Wednesday, April 22, 2009

Minister for a Day

This is a piece I penned recently for a regular slot titled 'Minister for a Day' in Whitehall and Westminster World 21 April

Danny Kushlick
becomes Home Secretary for a day

7:00am Wake up, shaking myself into comprehending that yes, David Cameron has included me in his new government. My kids think it’s hilarious, having heard me sing: “Build a bonfire, build a bonfire; put the MPs on the top.” So shoot me, I’ve sold out. However, as young men we both experimented with cannabis, and he did call for a serious discussion of drug legalisation as a backbencher on the home affairs select committee back in 2002, so here we go. My brief is to kick into gear the process of getting the UK out of the drugs war. I’m looking forward to having fun.

For nigh-on 20 years I’ve campaigned against successive governments’ attempts to convince the Great British Public that the drug war keeps them and the wider world safe from the threat of ‘drugs’ (bar, of course, the legal ones: alcohol and tobacco). With the upcoming publication of a comprehensive impact assessment of global prohibition that I’ve commissioned, people will begin to see the flaws in that policy. Despite the evidence, my predecessor seemed more willing to discuss her husband’s viewing habits than legalisation and regulation of drugs.

I guess hiring me for a day to deliver this message is probably the easiest way to deal with the inevitable controversy. It’s got to be better than wasting some genuine ministerial talent, like David Davis.

8.00am First meeting of the day is with the permanent secretary and senior departmental colleagues. No love lost here, but a job’s a job. Like George Best in his heyday, Sir David Normington turns on a sixpence and says he has convened an interdepartmental meeting to announce the end of UK support for a prohibitionist drug policy.

I begin by letting the assembled group know that there will no longer be a need to mislead voters into supporting the very regime that creates the ‘drug menace’. Drug policy will now protect the public, rather than party political interests. No more will the UK support a policy that operates as a price-support mechanism for illegal drug traders, and turns plants into products worth more than their weight in gold. We will be taking £160bn a year away from the international criminals and at the same time drastically reducing crime (government figures suggest half of prison inmates have some kind of drug habit). No longer will drug policy punish the poor and disadvantaged the world over.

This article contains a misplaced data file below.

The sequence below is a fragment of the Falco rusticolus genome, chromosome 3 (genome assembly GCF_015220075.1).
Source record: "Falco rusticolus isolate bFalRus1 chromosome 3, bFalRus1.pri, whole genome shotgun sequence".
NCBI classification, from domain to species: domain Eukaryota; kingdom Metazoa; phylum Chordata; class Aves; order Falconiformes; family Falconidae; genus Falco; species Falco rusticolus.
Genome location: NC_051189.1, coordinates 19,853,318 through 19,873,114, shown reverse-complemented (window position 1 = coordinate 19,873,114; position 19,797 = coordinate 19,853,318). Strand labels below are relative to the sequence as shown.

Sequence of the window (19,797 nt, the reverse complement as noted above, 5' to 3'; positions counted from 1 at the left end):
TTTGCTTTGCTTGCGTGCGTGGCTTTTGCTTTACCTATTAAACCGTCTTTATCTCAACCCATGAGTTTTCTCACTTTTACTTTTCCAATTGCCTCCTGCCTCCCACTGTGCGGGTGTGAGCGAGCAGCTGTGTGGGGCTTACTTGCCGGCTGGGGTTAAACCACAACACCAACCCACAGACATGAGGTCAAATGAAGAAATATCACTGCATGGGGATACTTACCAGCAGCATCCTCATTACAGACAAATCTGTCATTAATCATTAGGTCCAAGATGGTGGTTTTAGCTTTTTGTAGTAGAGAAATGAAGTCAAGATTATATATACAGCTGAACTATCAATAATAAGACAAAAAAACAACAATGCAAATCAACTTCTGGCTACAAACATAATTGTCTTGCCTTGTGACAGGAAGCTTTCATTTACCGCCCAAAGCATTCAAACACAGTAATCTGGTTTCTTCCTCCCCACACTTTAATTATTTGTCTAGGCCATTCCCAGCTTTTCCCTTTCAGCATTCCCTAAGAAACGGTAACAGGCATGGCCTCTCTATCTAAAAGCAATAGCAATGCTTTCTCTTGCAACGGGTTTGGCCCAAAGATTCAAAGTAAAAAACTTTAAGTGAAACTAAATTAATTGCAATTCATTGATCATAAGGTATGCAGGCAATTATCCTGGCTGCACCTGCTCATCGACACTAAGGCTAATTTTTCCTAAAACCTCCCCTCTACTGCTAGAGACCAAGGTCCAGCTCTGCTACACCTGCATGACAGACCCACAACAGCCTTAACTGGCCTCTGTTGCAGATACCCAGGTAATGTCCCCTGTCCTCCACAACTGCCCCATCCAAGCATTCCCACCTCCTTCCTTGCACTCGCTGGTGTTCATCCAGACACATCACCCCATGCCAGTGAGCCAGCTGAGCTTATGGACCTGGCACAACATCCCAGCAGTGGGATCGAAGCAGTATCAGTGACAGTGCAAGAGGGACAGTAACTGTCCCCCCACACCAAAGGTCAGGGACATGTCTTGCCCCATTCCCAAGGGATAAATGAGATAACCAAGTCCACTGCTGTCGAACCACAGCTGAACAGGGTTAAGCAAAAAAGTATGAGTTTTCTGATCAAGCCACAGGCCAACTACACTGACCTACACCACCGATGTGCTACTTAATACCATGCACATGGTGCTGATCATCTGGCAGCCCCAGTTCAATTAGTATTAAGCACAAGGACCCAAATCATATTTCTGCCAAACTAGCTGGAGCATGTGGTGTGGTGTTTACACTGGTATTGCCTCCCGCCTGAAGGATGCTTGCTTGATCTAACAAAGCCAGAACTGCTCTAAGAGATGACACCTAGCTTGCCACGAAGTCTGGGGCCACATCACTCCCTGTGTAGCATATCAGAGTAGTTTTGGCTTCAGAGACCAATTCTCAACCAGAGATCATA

Concerns about half-empty prisons, redundancies amongst customs officers and organised criminals, and lack of material for draconian commentators such as Peter Hitchens, Melanie Phillips and Simon Heffer to froth over are raised and rebuffed. We’ll talk about resource reallocation later, I tell my officials.

The real concerns about increasing levels of drug use are discussed within Mr Cameron’s newly adopted framework of promoting overall wellbeing. It is now widely recognised that high levels of use and misuse are most closely associated with high levels of inequality and more general disparities in health. The Home Office will now be tasked with genuinely identifying and tackling low wellbeing as a cause of crime.

Oh, and we will also be releasing documentation, withheld under the misnamed Freedom of Information Act, that shows that UK governments have privately discussed the benefits of legalisation for at least 20 years.

Just as they stand up to leave, I tell them that the PM is minded to abolish prisons entirely. “Only joking,” I tell them – sadly.

10.00am The interdepartmental meeting. Chancellor Vince Cable begins by informing the group that we will no longer spend £4bn a year fighting a battle that creates £16bn worth of costs – and a living hell from Afghanistan to Colombia, and on the streets of every industrialised nation on earth. UK policy will now follow the sage analysis proffered (but then buried and ignored) by the PM’s strategy unit in their drugs report of 2003: that prohibition is the problem. Defence, intelligence and Foreign Office bods seem delighted that a significant source of insecurity will disappear from their in-trays. As we leave, two senior officials tell me sotto voce that they used to be warned away from discussing legalisation, lest it damage their careers.

12.00pm Time for a legally boozy lunch with Hillary Clinton (you didn’t seriously think that Cameron would go it alone, did you?). Time for the ‘special relationship’ to work for peace rather than war, methinks.

3.00pm As I walk back to my (very temporary) office, I am about to call key journalists but feel an infinitesimally brief pain in the side of my head. As the afternoon sunlight fades to grey, the last words I hear are my own: “And I thought I was on a roll. I was so looking forward to being president for a day. I could have ended world poverty… So shoot me…”

4.00pm The PM wrings his hands (eat your heart out, Tony Blair) as he issues a press statement confirming that a gunman of Colombian origin was shot while fleeing from a book depository overlooking Parliament Square. Meanwhile, rumours persist that Damian McBride and former drugs tsar Keith Hellawell had been emailing each other about the whereabouts of a grassy knoll.

1 comment:

Anonymous said...

Excellent work Minister. I hope you got your expense claim in before you were struck down!